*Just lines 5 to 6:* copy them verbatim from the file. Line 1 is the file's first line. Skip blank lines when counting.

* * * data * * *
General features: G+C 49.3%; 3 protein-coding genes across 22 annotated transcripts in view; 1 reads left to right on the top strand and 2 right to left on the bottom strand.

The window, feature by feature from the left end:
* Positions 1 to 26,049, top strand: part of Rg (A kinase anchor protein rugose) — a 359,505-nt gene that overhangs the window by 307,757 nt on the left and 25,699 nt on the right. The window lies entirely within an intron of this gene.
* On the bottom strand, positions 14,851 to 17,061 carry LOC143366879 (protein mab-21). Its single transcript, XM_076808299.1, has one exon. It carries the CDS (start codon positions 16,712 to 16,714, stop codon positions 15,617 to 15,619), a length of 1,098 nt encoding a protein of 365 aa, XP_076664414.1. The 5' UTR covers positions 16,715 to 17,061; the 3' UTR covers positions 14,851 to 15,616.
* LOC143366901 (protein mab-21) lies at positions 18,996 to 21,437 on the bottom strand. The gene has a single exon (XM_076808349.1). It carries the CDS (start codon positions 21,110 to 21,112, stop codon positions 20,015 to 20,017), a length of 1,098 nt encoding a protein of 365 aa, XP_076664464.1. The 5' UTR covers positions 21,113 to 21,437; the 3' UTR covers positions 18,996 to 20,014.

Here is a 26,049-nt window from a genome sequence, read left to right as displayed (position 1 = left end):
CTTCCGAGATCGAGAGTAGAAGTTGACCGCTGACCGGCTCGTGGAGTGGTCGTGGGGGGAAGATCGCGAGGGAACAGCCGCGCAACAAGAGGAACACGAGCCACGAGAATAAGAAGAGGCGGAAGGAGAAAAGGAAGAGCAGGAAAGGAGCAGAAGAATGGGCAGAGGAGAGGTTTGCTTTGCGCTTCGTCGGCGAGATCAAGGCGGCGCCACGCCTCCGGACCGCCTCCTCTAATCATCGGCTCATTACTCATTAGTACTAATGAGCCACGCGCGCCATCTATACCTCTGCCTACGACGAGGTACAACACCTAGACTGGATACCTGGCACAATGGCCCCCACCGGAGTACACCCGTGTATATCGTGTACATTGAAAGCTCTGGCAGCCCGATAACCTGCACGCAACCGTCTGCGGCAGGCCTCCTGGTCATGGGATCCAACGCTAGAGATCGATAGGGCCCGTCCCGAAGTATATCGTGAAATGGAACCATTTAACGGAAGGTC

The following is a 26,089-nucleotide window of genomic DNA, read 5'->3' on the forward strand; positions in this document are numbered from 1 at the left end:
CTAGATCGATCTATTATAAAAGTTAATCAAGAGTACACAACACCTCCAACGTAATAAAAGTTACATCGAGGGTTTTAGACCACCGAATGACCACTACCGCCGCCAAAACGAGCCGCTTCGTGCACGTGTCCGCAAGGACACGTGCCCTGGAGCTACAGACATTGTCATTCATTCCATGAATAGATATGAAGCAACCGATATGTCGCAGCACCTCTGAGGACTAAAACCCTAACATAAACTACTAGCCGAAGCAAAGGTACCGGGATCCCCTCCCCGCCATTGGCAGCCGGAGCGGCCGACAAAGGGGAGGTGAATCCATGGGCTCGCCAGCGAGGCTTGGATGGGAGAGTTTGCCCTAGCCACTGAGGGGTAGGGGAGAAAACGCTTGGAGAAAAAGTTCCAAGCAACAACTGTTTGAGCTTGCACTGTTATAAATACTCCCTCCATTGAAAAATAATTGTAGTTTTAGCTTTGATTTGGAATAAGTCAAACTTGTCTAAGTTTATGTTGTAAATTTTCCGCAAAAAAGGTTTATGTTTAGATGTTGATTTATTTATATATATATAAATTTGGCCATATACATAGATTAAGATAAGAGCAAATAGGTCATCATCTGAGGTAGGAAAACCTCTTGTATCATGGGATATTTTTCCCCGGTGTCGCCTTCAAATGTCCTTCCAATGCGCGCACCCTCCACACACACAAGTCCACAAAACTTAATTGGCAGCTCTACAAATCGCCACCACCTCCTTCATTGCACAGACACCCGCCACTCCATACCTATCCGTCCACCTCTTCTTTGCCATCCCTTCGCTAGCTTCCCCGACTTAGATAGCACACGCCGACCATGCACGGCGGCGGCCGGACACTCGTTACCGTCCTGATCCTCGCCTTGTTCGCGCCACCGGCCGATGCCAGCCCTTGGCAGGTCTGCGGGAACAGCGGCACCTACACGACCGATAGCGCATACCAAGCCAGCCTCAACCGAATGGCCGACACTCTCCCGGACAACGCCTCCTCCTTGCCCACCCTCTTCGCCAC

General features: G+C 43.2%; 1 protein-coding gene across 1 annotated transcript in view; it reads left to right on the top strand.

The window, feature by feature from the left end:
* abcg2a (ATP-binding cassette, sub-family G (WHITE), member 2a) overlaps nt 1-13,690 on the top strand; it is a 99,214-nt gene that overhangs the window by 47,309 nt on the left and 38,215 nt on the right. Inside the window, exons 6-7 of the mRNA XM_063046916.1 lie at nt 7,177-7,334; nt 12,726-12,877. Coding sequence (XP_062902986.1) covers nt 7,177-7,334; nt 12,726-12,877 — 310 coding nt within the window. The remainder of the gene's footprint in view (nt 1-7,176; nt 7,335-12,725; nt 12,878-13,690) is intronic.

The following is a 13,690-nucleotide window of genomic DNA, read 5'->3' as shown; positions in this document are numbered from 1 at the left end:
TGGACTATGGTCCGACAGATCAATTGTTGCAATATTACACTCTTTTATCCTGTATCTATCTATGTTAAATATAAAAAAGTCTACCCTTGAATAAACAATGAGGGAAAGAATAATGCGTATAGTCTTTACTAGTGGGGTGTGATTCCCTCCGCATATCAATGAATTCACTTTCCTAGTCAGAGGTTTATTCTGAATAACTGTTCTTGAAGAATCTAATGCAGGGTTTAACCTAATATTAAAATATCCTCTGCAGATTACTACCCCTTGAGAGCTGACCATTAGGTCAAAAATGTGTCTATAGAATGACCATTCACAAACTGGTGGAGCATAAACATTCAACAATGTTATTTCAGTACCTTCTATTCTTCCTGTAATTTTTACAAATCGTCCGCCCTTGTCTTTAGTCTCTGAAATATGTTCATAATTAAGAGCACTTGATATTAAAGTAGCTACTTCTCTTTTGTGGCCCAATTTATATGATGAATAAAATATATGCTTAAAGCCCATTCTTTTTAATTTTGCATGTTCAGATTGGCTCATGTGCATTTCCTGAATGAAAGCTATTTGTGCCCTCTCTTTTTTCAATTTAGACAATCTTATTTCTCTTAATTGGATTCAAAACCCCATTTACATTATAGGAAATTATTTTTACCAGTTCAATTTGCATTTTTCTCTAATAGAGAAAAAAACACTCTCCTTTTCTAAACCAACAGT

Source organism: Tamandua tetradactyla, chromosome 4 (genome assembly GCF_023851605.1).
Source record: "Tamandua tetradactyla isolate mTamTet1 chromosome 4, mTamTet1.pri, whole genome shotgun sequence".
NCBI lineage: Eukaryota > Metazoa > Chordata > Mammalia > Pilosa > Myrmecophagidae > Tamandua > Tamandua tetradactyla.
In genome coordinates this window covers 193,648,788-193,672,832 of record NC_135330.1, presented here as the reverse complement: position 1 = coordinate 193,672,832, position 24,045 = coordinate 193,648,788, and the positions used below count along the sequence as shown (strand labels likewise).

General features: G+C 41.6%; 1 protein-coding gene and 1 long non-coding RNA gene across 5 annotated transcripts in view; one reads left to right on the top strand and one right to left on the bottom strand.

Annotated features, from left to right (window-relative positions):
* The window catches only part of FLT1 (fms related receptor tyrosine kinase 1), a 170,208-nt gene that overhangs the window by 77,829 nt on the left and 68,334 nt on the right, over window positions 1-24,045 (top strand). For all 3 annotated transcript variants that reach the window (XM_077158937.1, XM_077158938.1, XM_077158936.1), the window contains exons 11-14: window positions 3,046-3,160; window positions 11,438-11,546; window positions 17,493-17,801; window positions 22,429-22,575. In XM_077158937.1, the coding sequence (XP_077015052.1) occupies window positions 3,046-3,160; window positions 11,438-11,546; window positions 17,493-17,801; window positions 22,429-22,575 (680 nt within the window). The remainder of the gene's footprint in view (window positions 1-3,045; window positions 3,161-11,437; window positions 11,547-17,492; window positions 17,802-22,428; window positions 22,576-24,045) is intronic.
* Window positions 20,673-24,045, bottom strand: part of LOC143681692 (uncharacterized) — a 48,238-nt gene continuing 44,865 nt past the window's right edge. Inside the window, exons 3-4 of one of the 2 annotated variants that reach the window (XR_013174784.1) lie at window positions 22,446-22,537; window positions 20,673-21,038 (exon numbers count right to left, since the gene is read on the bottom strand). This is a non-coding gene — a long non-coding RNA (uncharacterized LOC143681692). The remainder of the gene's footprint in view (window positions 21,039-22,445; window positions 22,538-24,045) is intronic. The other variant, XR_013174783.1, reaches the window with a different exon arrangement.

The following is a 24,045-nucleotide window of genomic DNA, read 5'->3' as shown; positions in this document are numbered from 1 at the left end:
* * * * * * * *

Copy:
* LOC143366901 (protein mab-21) lies at positions 18,996 to 21,437 on the bottom strand. The gene has a single exon (XM_076808349.1). It carries the CDS (start codon positions 21,110 to 21,112, stop codon positions 20,015 to 20,017), a length of 1,098 nt encoding a protein of 365 aa, XP_076664464.1. The 5' UTR covers positions 21,113 to 21,437; the 3' UTR covers positions 18,996 to 20,014.

Here is a 26,049-nt window from a genome sequence, read left to right as displayed (position 1 = left end):